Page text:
100px|The Court of Chancery during the reign of George I. Painting by
The Court of Chancery was a court of equity in England and Wales that
followed a set of loose rules to avoid the slow pace of change and
possible harshness (or "inequity") of the common law. The Chancery had
jurisdiction over all matters of equity, including trusts, land law,
the administration of the estates of lunatics and the guardianship of
infants. Its initial role was somewhat different, however; as an
extension of the Lord Chancellor's role as Keeper of the King's
Conscience, the Court was an administrative body primarily concerned
with conscientious law. Thus the Court of Chancery had a far greater
remit than the common law courts, whose decisions it had the
jurisdiction to overrule for much of its existence, and was far more
flexible. Until the 19th century, the Court of Chancery was able to
apply a far wider range of remedies than the common law courts, such as
specific performance and injunctions, and also had some power to grant
damages in special circumstances. With the shift of the Exchequer of
Pleas towards a common law court, the Chancery was the only equitable
body in the English legal system. (more...)
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Today's selected anniversaries:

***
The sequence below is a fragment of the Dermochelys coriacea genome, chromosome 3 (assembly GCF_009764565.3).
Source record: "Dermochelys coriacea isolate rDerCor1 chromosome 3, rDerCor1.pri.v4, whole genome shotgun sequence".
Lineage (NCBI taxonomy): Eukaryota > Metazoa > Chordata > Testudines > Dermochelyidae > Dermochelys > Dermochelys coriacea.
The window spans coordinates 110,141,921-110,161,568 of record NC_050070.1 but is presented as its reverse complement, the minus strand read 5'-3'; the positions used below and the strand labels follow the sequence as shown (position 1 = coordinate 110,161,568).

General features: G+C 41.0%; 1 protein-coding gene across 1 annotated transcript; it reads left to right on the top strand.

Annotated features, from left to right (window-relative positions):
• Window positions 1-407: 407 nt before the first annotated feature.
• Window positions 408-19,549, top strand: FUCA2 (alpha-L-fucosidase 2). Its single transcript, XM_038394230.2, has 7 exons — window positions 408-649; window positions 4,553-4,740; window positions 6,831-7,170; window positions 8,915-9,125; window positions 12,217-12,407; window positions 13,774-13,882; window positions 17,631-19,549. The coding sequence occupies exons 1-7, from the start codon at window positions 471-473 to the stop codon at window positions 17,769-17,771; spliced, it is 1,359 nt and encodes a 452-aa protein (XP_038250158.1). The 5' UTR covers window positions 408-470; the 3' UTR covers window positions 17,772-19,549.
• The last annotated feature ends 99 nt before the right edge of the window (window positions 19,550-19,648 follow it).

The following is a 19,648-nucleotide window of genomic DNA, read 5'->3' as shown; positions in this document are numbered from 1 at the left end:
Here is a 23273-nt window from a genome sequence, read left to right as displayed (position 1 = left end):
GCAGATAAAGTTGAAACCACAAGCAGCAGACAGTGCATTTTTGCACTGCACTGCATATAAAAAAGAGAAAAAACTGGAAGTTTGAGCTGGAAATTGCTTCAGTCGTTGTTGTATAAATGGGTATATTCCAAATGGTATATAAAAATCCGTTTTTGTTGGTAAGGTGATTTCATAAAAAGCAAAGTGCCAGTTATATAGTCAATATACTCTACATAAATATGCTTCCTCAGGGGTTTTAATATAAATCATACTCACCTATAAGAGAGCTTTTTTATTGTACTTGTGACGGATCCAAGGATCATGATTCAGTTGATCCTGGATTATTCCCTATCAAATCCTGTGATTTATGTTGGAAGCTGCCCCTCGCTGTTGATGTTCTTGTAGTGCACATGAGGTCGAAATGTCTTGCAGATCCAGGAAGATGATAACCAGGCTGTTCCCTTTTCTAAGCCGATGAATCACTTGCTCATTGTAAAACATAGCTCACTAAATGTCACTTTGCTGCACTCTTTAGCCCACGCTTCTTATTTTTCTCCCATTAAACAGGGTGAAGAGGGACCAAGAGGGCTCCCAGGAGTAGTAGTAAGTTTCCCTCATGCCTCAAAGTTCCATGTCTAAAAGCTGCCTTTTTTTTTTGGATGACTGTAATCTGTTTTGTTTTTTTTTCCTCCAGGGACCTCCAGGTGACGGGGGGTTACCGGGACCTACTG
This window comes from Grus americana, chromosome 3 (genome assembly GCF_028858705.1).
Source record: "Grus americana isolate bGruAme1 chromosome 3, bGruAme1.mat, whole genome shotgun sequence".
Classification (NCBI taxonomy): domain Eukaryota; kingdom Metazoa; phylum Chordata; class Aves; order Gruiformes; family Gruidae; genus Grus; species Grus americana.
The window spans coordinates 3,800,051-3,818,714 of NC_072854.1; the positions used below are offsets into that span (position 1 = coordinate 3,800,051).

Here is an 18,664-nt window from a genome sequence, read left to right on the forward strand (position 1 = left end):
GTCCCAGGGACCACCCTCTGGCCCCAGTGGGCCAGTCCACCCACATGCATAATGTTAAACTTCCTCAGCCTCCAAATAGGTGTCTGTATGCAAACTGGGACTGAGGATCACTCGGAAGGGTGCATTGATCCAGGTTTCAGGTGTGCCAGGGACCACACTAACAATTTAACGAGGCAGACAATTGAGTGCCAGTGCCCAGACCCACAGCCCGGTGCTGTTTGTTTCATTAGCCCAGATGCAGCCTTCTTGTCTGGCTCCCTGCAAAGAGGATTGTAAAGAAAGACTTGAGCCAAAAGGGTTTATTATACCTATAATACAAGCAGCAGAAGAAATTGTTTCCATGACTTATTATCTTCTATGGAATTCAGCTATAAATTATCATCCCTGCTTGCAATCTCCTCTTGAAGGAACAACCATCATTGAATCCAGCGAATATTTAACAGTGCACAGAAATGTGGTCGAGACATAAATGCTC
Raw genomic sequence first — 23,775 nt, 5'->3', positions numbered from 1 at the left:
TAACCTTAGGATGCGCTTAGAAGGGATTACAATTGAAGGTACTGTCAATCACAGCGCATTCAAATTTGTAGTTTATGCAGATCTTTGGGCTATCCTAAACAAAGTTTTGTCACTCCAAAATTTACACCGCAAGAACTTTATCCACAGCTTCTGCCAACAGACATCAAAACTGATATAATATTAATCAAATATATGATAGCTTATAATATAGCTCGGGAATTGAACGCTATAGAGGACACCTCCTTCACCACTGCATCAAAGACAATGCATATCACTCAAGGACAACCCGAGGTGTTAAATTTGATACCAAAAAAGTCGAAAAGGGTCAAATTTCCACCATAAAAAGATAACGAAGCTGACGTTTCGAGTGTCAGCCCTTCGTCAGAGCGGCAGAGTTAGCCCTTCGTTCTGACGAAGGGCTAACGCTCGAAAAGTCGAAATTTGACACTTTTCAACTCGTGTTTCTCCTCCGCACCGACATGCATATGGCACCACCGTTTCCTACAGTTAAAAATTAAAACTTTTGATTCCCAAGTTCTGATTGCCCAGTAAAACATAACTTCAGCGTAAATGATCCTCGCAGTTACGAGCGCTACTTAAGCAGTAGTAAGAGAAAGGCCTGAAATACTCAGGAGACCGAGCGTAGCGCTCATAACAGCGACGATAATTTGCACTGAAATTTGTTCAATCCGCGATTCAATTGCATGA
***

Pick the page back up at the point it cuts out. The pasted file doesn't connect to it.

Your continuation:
Praetorian Guards assassinated Roman Emperor Pertinax and sold the
throne in an auction to Didius Julianus.
American Civil War: An invasion of the New Mexico Territory by the
Confederate States Army was halted at the Battle of Glorieta Pass.
Near Martigues, France, French aviator Henri Fabre's Fabre Hydravion
became the first seaplane to take off from water under its own power.
A passenger aboard the Imperial Airways biplane City of Liverpool set a
fire on board, causing it to break apart in mid-air and crash.
British Prime Minister James Callaghan was defeated by one vote in a
motion of no confidence by the House of Commons after his government
struggled to cope with widespread strikes by trade unions during the
"Winter of Discontent".
Wiktionary's word of the day:
lacrimae rerum (n plural):
The “tears of things”; the inherent tragedy of existence
Wikiquote quote of the day:
I saw an angel close by me, on my left side, in bodily form. This I am
not accustomed to see, unless very rarely. Though I have visions of
angels frequently, yet I see them only by an intellectual vision, such
as I have spoken of before. It was our Lord's will that in this vision
I should see the angel in this wise. He was not large, but small of
stature, and most beautiful — his face burning, as if he were one of
the highest angels, who seem to be all of fire: they must be those whom
we call cherubim.
--Teresa of Ávila
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